programming in the
twenty-first century

It's not about technology for its own sake. It's about being able to implement your ideas.

What to do About Erlang's Records?

The second most common complaint about Erlang, right after confusion about commas and semicolons as separators, is about records. Gotta give those complainers some credit, because they've got taste. Statically defined records are out of place in a highly dynamic language. There have been various proposals over the years, including Richard O'Keefe's abstract syntax patterns and Joe Armstrong's structs. Getting one of those implemented needs the solid support of the Erlang system maintainers, and it's understandably difficult to commit to such a sweeping change to the language. So what are the alternatives to records that can be used right now?

To clarify, I'm really talking about smallish, purely functional dictionaries. For large amounts of data there's already the gb_trees module, plus several others with similar purposes.

In Python, a technique I often use is to return a small dictionary with a couple of named values in it. I could use a tuple, but a dictionary removes the need to worry about order. This is straightforward in Erlang, too:

fun(length) -> 46;
   (width)  -> 17;
   (color)  -> sea_green

Getting the value corresponding to a key is easy enough:


This is handy, but only in certain situations. One shortcoming is that there's no way to iterate through the keys. Well, there's this idea:

fun(keys)   -> [length, width, color];
   (length) -> 46;
   (width)  -> 17;
   (color)  -> sea_green

Now there's a way to get a list of keys, but there's room for error: each key appears twice in the code. The second issue is there's no simple way to take one dictionary and create a new one with a value added or removed. This road is becoming messy to go down, so here's more data-driven representation:

[{length, 46}, {width, 17}, {color, sea_green}]

That's just a list of key/value pairs, which is searchable via the fast, written-in-C function lists:keyfind. New values can be appended to the head of the list, and there are other functions in the lists module for deleting and replacing values. Iteration is also easy: it's just a list.

We still haven't bettered records in all ways. A big win for records, and this is something few purely functional data structures handle well, is the ability to create a new version where multiple keys get different values. For example, start with the above list and create this:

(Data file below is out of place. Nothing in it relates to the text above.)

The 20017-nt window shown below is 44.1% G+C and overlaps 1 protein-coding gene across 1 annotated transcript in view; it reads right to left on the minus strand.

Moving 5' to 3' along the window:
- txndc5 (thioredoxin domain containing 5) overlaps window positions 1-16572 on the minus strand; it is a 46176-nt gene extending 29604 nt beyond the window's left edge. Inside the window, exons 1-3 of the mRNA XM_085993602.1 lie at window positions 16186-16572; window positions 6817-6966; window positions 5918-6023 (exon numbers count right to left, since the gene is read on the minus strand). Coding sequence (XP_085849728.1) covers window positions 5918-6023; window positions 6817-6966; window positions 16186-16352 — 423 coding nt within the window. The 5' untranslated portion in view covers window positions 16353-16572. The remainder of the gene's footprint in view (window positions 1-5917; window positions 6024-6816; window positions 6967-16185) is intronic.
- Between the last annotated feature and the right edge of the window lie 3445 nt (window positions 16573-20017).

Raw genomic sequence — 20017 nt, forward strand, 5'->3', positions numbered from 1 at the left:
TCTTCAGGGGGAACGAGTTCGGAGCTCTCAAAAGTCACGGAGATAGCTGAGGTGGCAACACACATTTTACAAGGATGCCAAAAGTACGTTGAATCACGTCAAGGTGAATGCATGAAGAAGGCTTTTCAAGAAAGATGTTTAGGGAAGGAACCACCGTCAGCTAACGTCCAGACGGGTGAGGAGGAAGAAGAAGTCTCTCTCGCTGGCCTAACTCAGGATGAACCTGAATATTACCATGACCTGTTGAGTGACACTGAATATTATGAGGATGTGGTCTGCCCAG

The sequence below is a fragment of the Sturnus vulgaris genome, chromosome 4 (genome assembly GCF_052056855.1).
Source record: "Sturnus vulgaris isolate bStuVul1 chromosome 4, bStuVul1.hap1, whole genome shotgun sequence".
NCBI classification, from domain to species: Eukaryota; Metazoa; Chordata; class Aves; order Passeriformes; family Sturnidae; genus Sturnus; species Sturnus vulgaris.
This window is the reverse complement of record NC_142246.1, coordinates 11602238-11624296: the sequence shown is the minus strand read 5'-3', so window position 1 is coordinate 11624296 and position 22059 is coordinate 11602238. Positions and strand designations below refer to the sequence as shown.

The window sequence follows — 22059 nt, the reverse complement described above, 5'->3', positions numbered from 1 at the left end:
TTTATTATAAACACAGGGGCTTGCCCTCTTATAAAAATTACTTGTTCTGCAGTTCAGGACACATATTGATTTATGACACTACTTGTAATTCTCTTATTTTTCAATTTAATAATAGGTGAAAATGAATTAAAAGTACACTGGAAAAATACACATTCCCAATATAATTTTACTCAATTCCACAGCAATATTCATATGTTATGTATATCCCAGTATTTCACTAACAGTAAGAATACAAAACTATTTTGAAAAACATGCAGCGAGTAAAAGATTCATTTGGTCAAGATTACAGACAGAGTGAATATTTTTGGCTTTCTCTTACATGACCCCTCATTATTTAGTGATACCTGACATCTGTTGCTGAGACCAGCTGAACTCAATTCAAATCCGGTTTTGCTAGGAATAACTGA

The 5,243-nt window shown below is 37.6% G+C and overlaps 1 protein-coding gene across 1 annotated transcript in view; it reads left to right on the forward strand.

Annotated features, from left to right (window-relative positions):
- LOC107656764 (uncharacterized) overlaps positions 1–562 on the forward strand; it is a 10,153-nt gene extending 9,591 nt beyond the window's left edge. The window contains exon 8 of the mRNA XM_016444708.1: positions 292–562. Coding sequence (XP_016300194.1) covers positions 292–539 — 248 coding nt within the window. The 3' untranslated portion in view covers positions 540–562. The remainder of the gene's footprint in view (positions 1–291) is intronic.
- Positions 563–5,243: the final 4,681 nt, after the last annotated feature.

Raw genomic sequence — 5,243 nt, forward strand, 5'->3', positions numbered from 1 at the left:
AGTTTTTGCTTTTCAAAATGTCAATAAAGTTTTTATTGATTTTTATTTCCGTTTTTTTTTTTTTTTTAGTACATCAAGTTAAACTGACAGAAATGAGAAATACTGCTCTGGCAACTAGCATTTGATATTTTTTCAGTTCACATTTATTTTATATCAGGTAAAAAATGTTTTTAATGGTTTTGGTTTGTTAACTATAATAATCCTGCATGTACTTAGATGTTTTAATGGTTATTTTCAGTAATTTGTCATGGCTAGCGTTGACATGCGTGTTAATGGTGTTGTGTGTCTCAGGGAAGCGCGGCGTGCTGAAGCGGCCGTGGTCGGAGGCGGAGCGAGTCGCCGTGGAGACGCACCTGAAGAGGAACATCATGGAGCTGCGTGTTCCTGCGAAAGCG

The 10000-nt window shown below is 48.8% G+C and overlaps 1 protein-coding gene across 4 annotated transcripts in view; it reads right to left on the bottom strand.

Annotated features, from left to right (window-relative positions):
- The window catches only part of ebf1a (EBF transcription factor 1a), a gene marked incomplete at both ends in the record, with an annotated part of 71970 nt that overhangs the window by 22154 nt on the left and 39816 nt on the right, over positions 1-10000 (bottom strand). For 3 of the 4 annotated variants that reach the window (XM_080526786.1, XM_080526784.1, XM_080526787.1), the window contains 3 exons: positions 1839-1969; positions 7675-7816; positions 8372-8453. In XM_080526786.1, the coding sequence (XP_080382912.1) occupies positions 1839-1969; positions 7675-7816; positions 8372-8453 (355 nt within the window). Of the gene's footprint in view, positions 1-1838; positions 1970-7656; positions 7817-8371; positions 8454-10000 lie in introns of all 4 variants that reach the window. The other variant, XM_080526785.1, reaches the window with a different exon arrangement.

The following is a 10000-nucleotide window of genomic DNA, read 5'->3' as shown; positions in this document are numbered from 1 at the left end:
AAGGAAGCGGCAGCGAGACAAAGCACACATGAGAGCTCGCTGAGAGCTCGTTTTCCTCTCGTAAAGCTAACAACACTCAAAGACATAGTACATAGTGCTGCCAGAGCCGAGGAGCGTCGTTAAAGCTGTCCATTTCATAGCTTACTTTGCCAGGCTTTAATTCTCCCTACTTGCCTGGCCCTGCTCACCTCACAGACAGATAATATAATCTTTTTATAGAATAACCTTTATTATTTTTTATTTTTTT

[{length, 200}, {width, 1400}, {color, sea_green}]

If we knew that only those three keys were allowed, fine, but that's cheating. The whole point of dictionaries is that we can put all sorts of stuff in there, and it doesn't change how the dictionary is manipulated. The general solution is to delete all the keys that should have new values, then insert the new key/value pairs at the head of the list. Or step through the list and see if the current key is one that has a new value and replace it. These are not linear algorithms, unfortunately. And you've got the same problem if you want to change multiple values in a gb_tree at the same time.

What I've been using, and I admit that this isn't perfect, is the key/value list approach, but forcing the lists to be sorted.This allows the original list and a list of changes to be merged together in linear time. The downside is that I have to remember to keep a literal list in sorted order (or write a parse transform to do this for me).

There's still one more feature of records that can't be emulated: extracting / comparing values using Erlang's standard pattern matching capabilities. It's not a terrible omission, but there's no way to dodge this one: it needs compiler and runtime system support.

permalink January 30, 2010



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I'm James Hague, a recovering programmer who has been designing video games since the 1980s. Programming Without Being Obsessed With Programming and Organizational Skills Beat Algorithmic Wizardry are good starting points. For the older stuff, try the 2012 Retrospective.

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